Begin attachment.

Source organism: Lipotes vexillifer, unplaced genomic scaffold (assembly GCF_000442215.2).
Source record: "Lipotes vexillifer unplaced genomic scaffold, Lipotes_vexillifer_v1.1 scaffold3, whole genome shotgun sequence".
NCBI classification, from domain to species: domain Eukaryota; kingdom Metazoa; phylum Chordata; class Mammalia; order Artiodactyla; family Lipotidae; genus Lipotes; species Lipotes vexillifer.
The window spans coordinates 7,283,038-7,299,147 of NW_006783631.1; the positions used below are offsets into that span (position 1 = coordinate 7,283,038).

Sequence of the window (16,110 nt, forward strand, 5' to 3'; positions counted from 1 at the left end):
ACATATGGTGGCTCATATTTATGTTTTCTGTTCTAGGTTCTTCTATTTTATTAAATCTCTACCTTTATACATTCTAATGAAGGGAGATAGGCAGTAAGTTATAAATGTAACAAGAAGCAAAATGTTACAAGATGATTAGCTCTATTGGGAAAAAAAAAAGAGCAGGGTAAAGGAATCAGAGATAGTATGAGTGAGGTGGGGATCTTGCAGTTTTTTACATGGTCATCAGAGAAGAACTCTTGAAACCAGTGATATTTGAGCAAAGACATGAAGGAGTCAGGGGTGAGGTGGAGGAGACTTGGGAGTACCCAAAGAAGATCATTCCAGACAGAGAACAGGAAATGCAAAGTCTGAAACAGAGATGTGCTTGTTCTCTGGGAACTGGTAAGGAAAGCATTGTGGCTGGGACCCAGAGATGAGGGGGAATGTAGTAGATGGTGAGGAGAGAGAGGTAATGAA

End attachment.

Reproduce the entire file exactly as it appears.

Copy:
Source organism: Lipotes vexillifer, unplaced genomic scaffold (assembly GCF_000442215.2).
Source record: "Lipotes vexillifer unplaced genomic scaffold, Lipotes_vexillifer_v1.1 scaffold3, whole genome shotgun sequence".
NCBI classification, from domain to species: domain Eukaryota; kingdom Metazoa; phylum Chordata; class Mammalia; order Artiodactyla; family Lipotidae; genus Lipotes; species Lipotes vexillifer.
The window spans coordinates 7,283,038-7,299,147 of NW_006783631.1; the positions used below are offsets into that span (position 1 = coordinate 7,283,038).

Sequence of the window (16,110 nt, forward strand, 5' to 3'; positions counted from 1 at the left end):
ACATATGGTGGCTCATATTTATGTTTTCTGTTCTAGGTTCTTCTATTTTATTAAATCTCTACCTTTATACATTCTAATGAAGGGAGATAGGCAGTAAGTTATAAATGTAACAAGAAGCAAAATGTTACAAGATGATTAGCTCTATTGGGAAAAAAAAAAGAGCAGGGTAAAGGAATCAGAGATAGTATGAGTGAGGTGGGGATCTTGCAGTTTTTTACATGGTCATCAGAGAAGAACTCTTGAAACCAGTGATATTTGAGCAAAGACATGAAGGAGTCAGGGGTGAGGTGGAGGAGACTTGGGAGTACCCAAAGAAGATCATTCCAGACAGAGAACAGGAAATGCAAAGTCTGAAACAGAGATGTGCTTGTTCTCTGGGAACTGGTAAGGAAAGCATTGTGGCTGGGACCCAGAGATGAGGGGGAATGTAGTAGATGGTGAGGAGAGAGAGGTAATGAA